In Illinois, even the best-funded public pension systems aren't well funded at all.
Lawmakers have known about this growing crisis for more than two decades but still refuse to act.
It's a head scratcher that's going to devastate communities and leave future public retirees receiving just pennies on their pension dollars.
First, a quick review:
- More than 40 percent of Illinois' cities and villages have municipal pension systems with less than 75 percent of the money needed to fully fund their obligations.
- Eleven percent – municipal pension systems in 73 incorporated towns in the state – are underfunded by more than 50 percent, meaning they have less than half the money available to pay future pension costs for current employees.
- Five percent – 32 Illinois municipalities – have less than 25 percent of the necessary funds available. That's a full-on crisis.
Believe it or not, these municipal pension systems – which cover local public employees not including police officers, firefighters or teachers – collectively are the best funded in the state.
That's right. They're the best.
Many of the more than 600 pension systems that cover local police officers and firefighters are much worse off.
Municipal public safety pension systems outside of Chicago are funded at 58 percent of their total obligations, according to a report by the Commission on Government Forecasting and Accountability. Thirty percent have less than half the funds available to meet future obligations.
Enforcing a 2010 state law, the state Comptroller's Office began garnishing the city of Harvey's tax revenue earlier this year to make up for shortfalls in its police pension fund. As a result of losing the revenue, the shrinking city of fewer than 25,000 people laid off 40 police officers and firefighters.
Next in line for garnishment was North Chicago. Dozens more face similar action.
"In most cases, the promises granted to workers have grown so much that cities have been forced to choose between funding pensions and funding basic operations," Wirepoints wrote in a recent analysis about Illinois' pension crisis. "Or between funding pensions and paying for their workers. Or between funding pensions and taking care of their roads."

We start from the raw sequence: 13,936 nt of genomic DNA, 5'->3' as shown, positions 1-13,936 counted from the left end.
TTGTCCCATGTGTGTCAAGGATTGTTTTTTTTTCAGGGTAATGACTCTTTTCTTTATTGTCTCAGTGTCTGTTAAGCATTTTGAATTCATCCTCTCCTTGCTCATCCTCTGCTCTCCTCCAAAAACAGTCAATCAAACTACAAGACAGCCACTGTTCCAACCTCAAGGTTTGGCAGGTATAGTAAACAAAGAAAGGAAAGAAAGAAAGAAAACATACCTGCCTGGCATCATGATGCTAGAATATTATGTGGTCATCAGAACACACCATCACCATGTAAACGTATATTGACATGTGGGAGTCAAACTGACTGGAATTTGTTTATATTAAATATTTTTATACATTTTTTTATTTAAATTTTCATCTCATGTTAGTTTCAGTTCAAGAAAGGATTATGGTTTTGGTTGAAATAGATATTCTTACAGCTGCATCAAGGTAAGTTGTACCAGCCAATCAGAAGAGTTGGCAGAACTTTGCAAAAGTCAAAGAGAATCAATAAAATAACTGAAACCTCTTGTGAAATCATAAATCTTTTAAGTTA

Of course, the crisis doesn't end with municipal and local public safety pensions.
There's also the state of Illinois and its five public pension systems – the Teachers' Retirement System (TRS), the General Assembly Retirement System (GARS), the State Employees' Retirement System (SERS), the State Universities Retirement System (SURS) and the Judges' Retirement System (JRS).
The state maintains these five pension systems are underfunded by about $130 billion. But credit ratings agency Moody’s Investors Service puts the liability at more than $200 billion, more than five times the state's annual budget.
Anyone who sees the data must realize this is a crisis that can't be ignored. So why aren't state lawmakers acting?
“Then they'd be forced to pay all the bills that are due," Wirepoints' Ted Dabrowski said. "It's going to take more than North Chicago and Harvey for them to act."
Dabrowski pointed to the Chicago police and fire pension funds as a potential trigger. As of 2017, the city's police pension system was funded at less than 25 percent. Without a bailout or reforms, Chicago could face cuts at a much greater magnitude than Harvey.
"They’re the ones we have to keep our eyes on," Dabrowski said. "Politicians won’t be able to avoid that one."
Sadly, I agree with him.
It's going to take more communities on the verge of collapse before politicians start doing their jobs.